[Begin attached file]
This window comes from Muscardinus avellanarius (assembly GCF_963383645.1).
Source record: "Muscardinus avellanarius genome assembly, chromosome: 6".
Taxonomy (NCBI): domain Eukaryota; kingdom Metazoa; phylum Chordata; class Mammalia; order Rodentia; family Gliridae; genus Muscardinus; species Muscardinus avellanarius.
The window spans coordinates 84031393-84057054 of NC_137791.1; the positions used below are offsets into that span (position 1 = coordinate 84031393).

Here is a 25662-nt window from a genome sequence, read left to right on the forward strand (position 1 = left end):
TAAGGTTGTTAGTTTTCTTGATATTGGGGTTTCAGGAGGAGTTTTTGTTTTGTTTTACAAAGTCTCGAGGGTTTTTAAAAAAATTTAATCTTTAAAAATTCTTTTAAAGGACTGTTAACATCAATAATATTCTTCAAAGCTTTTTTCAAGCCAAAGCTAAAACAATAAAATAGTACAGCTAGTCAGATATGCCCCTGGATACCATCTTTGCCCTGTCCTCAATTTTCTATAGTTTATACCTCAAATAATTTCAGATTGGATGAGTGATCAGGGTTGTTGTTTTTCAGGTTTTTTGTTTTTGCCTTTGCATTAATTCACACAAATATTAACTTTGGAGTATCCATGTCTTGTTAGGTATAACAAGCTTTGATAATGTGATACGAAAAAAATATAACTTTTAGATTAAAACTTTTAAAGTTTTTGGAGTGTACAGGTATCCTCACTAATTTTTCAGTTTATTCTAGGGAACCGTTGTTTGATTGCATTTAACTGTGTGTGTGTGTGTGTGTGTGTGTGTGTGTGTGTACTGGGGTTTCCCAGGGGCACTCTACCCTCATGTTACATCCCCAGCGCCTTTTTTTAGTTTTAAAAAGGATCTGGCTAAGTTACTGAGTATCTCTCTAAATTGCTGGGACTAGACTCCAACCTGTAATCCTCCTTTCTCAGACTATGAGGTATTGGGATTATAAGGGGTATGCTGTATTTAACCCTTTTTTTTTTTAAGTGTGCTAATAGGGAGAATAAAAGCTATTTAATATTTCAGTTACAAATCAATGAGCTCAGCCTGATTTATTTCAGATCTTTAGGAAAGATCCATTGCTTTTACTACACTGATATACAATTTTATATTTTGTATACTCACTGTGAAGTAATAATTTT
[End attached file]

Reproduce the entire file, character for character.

This window comes from Muscardinus avellanarius (assembly GCF_963383645.1).
Source record: "Muscardinus avellanarius genome assembly, chromosome: 6".
Taxonomy (NCBI): domain Eukaryota; kingdom Metazoa; phylum Chordata; class Mammalia; order Rodentia; family Gliridae; genus Muscardinus; species Muscardinus avellanarius.
The window spans coordinates 84031393-84057054 of NC_137791.1; the positions used below are offsets into that span (position 1 = coordinate 84031393).

Here is a 25662-nt window from a genome sequence, read left to right on the forward strand (position 1 = left end):
TAAGGTTGTTAGTTTTCTTGATATTGGGGTTTCAGGAGGAGTTTTTGTTTTGTTTTACAAAGTCTCGAGGGTTTTTAAAAAAATTTAATCTTTAAAAATTCTTTTAAAGGACTGTTAACATCAATAATATTCTTCAAAGCTTTTTTCAAGCCAAAGCTAAAACAATAAAATAGTACAGCTAGTCAGATATGCCCCTGGATACCATCTTTGCCCTGTCCTCAATTTTCTATAGTTTATACCTCAAATAATTTCAGATTGGATGAGTGATCAGGGTTGTTGTTTTTCAGGTTTTTTGTTTTTGCCTTTGCATTAATTCACACAAATATTAACTTTGGAGTATCCATGTCTTGTTAGGTATAACAAGCTTTGATAATGTGATACGAAAAAAATATAACTTTTAGATTAAAACTTTTAAAGTTTTTGGAGTGTACAGGTATCCTCACTAATTTTTCAGTTTATTCTAGGGAACCGTTGTTTGATTGCATTTAACTGTGTGTGTGTGTGTGTGTGTGTGTGTGTGTGTGTACTGGGGTTTCCCAGGGGCACTCTACCCTCATGTTACATCCCCAGCGCCTTTTTTTAGTTTTAAAAAGGATCTGGCTAAGTTACTGAGTATCTCTCTAAATTGCTGGGACTAGACTCCAACCTGTAATCCTCCTTTCTCAGACTATGAGGTATTGGGATTATAAGGGGTATGCTGTATTTAACCCTTTTTTTTTTTAAGTGTGCTAATAGGGAGAATAAAAGCTATTTAATATTTCAGTTACAAATCAATGAGCTCAGCCTGATTTATTTCAGATCTTTAGGAAAGATCCATTGCTTTTACTACACTGATATACAATTTTATATTTTGTATACTCACTGTGAAGTAATAATTTT